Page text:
Nikon has finally announced its top-of-the-line mirrorless camera designed for the top professional segment. This camera is expected to be on sale by around the 2021 end date at US 5,499 dollars. Let’s take a look at Nikon Z9. Nikon Z9.
In terms of style, in terms of design, the Nikon Z9 carries a large body that resembles an SLR – similar to that of the Nikon D6 – as if it comes with an accessory for the battery, but it is integrated inside the body. The dimensions are quite huge, measuring 149x150x91mm with a weight of 1,340g. This includes the EN-EL18d type battery that, on one charge it can last for around 740 shots. Nikon Z9 can shoot around 740 photos.
Comparatively, against The Nikon D6, the Nikon Z9 is lighter by 8% and around 20percent smaller in size. The back has a 3.2-inch LCD touch monitor with a resolution of 2.1 million dots and a tilting mechanism that allows it to be pulled horizontally or vertically. In addition, it has an electronic viewfinder that has a resolution of 3.68 million dots, with a magnification of 0.8x.
The main benefit of this Nikon Z9 is the presence of a full-frame stackable CMOS type sensor with an image resolution of 46 MP. It can shoot 30 frames per second continuously in JPEG format or 20fps in Raw format. Nikon offers two brand new options for high-efficiency Raw formats such as HE* and which are about 1/3 and 1/2 smaller than the raw uncompressed data, respectively.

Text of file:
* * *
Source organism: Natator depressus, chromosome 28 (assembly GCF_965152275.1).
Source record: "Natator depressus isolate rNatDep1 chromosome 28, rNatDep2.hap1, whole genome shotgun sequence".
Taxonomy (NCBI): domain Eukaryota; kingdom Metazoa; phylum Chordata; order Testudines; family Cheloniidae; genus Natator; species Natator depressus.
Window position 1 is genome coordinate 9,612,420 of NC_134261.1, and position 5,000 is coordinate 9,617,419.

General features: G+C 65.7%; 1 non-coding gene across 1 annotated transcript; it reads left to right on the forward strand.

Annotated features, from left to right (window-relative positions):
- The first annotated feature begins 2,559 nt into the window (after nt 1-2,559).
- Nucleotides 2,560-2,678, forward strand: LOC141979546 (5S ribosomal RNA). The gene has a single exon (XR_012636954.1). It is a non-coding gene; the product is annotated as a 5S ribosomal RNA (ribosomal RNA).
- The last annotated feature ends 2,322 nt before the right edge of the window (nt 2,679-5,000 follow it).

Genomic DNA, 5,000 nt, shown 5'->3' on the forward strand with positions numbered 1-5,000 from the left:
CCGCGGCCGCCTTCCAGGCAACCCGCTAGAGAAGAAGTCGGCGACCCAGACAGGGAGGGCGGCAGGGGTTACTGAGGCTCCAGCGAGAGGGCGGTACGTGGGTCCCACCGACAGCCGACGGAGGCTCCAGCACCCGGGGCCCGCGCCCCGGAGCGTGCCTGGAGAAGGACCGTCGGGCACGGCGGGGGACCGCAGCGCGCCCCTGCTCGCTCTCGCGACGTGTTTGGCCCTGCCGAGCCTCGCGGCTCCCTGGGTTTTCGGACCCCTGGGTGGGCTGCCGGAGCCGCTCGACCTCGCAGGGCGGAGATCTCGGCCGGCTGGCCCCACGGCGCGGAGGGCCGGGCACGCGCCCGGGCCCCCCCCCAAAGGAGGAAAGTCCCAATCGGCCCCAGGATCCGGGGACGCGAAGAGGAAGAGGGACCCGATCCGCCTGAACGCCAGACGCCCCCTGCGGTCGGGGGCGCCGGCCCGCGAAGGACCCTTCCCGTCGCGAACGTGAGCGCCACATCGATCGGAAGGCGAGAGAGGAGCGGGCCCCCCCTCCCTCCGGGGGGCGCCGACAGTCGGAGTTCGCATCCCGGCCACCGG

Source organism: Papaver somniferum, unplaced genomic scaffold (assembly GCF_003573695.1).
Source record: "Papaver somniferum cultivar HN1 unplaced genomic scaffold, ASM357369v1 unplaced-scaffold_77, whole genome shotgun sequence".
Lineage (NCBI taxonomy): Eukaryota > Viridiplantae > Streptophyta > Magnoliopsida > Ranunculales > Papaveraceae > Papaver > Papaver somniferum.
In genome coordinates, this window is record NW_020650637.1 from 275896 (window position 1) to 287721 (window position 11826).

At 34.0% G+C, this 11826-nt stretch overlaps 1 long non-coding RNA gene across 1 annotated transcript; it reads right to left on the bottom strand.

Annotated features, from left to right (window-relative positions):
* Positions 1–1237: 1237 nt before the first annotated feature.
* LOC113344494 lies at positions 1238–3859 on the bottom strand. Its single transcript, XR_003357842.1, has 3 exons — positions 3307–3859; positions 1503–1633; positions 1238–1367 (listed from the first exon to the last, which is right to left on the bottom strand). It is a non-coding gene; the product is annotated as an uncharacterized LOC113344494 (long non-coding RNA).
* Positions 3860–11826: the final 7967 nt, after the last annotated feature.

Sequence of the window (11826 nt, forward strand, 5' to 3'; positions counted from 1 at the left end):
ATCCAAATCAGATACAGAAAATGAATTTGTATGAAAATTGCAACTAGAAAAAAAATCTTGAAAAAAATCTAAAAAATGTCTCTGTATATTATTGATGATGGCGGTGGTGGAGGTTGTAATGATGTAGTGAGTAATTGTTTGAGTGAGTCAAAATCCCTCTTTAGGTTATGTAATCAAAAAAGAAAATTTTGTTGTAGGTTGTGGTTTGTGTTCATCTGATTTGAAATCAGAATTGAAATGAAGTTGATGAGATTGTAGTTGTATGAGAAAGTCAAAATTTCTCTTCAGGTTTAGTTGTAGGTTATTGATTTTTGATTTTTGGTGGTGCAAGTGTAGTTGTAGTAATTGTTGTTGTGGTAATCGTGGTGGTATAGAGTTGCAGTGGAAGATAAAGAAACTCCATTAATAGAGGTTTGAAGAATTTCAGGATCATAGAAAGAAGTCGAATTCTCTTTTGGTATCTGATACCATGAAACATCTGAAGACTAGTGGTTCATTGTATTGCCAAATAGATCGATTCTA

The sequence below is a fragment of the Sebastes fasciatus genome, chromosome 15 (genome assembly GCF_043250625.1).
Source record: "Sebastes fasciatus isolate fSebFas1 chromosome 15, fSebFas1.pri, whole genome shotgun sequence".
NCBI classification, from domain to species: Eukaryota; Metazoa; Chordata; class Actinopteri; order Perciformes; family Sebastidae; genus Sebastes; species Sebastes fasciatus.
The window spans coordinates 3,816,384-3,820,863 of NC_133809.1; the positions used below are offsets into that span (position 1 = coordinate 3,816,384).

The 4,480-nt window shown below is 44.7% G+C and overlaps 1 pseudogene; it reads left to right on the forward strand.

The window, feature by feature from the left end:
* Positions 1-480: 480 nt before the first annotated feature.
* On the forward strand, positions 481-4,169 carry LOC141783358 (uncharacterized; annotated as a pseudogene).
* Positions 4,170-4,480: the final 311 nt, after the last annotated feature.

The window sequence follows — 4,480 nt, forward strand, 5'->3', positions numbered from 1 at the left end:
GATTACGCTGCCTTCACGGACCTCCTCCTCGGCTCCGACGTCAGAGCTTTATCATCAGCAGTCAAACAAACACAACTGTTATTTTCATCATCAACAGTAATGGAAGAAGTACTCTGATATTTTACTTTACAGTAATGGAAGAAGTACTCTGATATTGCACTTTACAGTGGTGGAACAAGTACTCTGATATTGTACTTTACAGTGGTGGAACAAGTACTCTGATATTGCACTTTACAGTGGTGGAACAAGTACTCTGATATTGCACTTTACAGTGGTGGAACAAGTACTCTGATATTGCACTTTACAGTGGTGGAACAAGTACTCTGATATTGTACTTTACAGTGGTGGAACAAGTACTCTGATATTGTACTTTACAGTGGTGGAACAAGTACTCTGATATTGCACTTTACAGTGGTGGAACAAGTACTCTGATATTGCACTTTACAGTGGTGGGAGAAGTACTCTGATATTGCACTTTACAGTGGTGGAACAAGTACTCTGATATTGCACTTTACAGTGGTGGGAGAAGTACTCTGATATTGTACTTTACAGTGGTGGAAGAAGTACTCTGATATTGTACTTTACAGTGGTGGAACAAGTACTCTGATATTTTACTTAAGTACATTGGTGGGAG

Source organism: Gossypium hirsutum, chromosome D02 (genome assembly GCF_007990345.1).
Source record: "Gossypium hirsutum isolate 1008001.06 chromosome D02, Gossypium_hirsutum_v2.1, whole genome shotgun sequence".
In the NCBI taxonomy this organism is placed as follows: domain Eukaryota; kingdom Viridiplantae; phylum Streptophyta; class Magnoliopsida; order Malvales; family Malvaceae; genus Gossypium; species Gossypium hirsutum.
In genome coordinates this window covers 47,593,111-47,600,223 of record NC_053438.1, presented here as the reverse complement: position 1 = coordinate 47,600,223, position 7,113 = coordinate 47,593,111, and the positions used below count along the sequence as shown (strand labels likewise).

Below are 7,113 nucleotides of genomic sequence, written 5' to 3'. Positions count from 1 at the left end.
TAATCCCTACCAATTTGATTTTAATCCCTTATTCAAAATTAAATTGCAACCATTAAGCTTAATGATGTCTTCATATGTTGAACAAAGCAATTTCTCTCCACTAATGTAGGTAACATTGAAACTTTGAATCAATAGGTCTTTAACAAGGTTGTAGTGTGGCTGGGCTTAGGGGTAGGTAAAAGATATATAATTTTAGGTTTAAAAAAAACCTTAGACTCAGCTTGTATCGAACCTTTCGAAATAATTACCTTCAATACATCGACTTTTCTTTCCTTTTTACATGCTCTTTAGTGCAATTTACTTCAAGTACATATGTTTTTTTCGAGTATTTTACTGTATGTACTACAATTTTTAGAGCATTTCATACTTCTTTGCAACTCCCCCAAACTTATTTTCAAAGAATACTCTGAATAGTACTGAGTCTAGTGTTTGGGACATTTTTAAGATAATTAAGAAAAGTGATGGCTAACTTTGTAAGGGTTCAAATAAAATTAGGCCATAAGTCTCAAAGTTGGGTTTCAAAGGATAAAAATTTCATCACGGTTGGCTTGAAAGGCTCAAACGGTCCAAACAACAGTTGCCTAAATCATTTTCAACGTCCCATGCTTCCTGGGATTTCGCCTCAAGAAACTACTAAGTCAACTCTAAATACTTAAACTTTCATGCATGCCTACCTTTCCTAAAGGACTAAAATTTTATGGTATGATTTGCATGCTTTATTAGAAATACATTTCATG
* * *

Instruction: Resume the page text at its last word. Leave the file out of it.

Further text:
Nikon Z9 Nikon Z9 was the very first Nikon mirrorless camera to use 3D Tracking’s AF technology that can be used in conjunction with the camera’s machine-learning sensor for subject identification. The autofocus system is trained to recognize three types of subjects: animals, humans, and automobiles. When in auto mode, it can recognize three subjects. Nikon Z9 can analyze the scene and identify the subject in real-time.
Another significant selling point for the Nikon Z9 is its video recording capabilities. It can record video at 8K30fps in an option of 8-bit H.264 and 8-bit and 10-bit H.265 and low-compression 10-bit ProRes HD. Nikon also claims to capture footage at 8K 60fps in 12-bit Raw by a forthcoming firmware update.
Furthermore, the Nikon Z9 can shoot 4K video up to 120 frames per second with the full length of its camera’s sensor. It also supports Log internally and can do so in N-Log or HDR Hybrid TV-ready Log-Gamma formats.
Along with the Nikon Z9, Nikon also revealed two new lenses to The Nikon Z System. Beginning with it, the Nikkor Z 24-120mm F4 S is priced at US$1099.95. This lens will replace the Nikkor Z 24-105mm F4 on the Nikon lens roadmap. Optically, it has 16 elements divided into 13 groups. These include 3 ED glass (extra-low dispersion) elements aspherical components, three aspherical ones, along an ED aspherical component.
Then there’s the Nikkor Z 100-400mm F4.5-5.6 VR S, a zoom lens for telephotos, which is priced at US$2699.95. Optically, it comes with 25 elements divided into 20 groups, with six ED elements and two Super ED elements. Nikon utilizes Nano Crystal Coat and ARNEO Coat elements to cut down on flare and ghost backlit situations.